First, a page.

Nonacademic Skills Are the Necessary Foundation for Learning | EdWeek
In her article, Nonacademic Skills Are the Necessary Foundation for Learning, K. Brooke Stafford-Brizard argues that nonacademic and social-emotional skills are essential for student success. If academic standards are what students must learn, certain social-emotional skills support how they learn.
Stafford-Brizard explains that most schools focused solely on academics do not experience great results. “A growing body of research, drawn from the science of child development, demonstrates the extent of the impact that nonacademic and social-emotional skills—such as self-regulation, problem-solving, social awareness, and growth mindset—have on academic outcomes and success in the workforce and in life. While some label these skills as supplemental, recent studies have shown that what we have long considered to be the softer side of education is requisite for success.”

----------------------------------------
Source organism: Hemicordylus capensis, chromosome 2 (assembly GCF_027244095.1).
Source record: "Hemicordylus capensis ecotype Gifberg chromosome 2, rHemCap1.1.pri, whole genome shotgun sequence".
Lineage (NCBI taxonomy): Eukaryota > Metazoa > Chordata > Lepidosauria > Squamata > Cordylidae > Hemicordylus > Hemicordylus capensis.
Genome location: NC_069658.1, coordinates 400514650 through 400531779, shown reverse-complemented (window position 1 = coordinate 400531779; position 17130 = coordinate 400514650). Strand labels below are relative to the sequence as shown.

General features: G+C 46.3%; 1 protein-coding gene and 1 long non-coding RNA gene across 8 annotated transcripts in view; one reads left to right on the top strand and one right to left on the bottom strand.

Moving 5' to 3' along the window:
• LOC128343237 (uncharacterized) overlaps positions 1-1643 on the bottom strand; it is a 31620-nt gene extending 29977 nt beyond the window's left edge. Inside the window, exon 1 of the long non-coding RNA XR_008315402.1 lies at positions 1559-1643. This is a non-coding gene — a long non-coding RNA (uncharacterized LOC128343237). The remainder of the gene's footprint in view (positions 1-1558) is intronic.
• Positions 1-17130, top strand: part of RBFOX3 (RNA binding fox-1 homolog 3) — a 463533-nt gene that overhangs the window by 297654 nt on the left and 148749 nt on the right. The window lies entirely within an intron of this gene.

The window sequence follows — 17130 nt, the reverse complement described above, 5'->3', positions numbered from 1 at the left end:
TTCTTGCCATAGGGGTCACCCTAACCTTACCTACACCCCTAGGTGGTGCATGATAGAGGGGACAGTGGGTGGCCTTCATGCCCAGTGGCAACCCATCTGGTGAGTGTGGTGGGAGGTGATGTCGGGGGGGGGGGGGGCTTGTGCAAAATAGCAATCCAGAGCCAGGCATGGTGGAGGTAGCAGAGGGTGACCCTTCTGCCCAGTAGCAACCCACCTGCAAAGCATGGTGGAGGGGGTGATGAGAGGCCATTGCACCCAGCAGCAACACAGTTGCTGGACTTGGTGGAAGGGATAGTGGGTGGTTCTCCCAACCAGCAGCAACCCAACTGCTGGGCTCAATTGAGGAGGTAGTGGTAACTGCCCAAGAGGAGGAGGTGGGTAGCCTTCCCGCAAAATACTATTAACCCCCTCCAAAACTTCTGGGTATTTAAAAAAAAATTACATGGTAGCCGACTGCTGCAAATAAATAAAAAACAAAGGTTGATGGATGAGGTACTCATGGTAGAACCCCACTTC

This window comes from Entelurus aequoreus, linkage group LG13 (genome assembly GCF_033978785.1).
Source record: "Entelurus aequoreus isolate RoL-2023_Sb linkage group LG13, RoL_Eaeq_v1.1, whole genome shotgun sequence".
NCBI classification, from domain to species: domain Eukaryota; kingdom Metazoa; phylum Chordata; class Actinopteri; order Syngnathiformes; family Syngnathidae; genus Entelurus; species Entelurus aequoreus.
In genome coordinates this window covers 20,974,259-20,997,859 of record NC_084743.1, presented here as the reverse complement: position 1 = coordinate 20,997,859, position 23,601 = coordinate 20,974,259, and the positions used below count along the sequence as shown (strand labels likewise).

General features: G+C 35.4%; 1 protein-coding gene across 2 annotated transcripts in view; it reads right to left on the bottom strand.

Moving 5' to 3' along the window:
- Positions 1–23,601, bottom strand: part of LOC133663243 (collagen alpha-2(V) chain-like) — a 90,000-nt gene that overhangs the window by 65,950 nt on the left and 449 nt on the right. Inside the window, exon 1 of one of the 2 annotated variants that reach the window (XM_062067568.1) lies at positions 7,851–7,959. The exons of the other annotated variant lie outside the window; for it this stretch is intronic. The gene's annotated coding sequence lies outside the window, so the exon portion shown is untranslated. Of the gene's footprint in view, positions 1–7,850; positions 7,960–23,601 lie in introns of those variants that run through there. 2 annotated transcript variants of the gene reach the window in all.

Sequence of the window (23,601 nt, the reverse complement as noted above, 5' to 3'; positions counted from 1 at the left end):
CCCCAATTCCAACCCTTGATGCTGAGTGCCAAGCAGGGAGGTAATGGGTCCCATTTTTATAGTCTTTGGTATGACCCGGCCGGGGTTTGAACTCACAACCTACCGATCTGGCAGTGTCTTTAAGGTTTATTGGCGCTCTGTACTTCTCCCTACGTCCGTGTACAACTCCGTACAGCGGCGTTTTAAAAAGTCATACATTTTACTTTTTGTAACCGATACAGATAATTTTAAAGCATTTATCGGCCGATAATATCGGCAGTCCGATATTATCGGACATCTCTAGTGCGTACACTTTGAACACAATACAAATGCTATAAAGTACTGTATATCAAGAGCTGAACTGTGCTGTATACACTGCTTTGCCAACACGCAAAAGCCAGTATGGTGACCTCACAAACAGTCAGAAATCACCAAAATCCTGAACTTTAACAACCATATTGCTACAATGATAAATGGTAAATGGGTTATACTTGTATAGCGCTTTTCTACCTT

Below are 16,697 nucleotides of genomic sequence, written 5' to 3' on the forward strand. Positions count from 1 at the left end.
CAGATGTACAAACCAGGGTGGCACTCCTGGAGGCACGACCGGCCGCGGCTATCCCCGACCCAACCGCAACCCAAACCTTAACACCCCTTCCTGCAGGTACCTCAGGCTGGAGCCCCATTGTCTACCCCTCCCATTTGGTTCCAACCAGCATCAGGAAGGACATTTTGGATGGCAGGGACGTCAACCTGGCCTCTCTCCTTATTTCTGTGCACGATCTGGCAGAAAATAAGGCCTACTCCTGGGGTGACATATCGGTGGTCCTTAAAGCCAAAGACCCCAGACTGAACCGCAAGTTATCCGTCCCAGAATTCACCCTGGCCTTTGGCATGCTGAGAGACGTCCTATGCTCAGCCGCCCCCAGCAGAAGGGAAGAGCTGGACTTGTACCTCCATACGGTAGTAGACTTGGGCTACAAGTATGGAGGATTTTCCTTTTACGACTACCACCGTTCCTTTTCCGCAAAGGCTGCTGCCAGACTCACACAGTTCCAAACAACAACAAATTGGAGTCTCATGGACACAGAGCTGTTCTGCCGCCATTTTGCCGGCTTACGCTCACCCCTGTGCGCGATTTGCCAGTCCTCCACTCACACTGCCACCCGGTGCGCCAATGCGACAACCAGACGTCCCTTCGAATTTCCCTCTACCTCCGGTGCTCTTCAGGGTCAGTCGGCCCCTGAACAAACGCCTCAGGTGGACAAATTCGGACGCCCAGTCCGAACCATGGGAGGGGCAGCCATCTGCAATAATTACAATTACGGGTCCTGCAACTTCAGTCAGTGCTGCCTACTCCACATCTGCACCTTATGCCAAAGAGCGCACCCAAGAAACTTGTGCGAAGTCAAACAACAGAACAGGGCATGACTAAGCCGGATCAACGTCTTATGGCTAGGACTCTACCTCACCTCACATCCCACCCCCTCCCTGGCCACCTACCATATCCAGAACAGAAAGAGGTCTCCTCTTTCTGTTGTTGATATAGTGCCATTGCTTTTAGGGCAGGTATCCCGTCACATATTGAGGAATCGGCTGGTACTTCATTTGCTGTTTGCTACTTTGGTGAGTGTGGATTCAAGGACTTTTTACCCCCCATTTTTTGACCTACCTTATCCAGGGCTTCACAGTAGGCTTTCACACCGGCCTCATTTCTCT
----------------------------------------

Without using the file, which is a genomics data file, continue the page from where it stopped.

Many of the Building Blocks for Learning Stafford-Brizard highlights in her article are often developed in early childhood, through supportive environments and relationships. But many children, particularly those who grow up in adversity, are not exposed to prerequisite education, such as high-quality preschool programs. “A 2014 report from the National Scientific Council on the Developing Child at Harvard University highlights how chronic stress impairs key learning centers of the brain that are associated with attention, working memory, and emotional regulation.” As a result, many children enter kindergarten without these essential skills.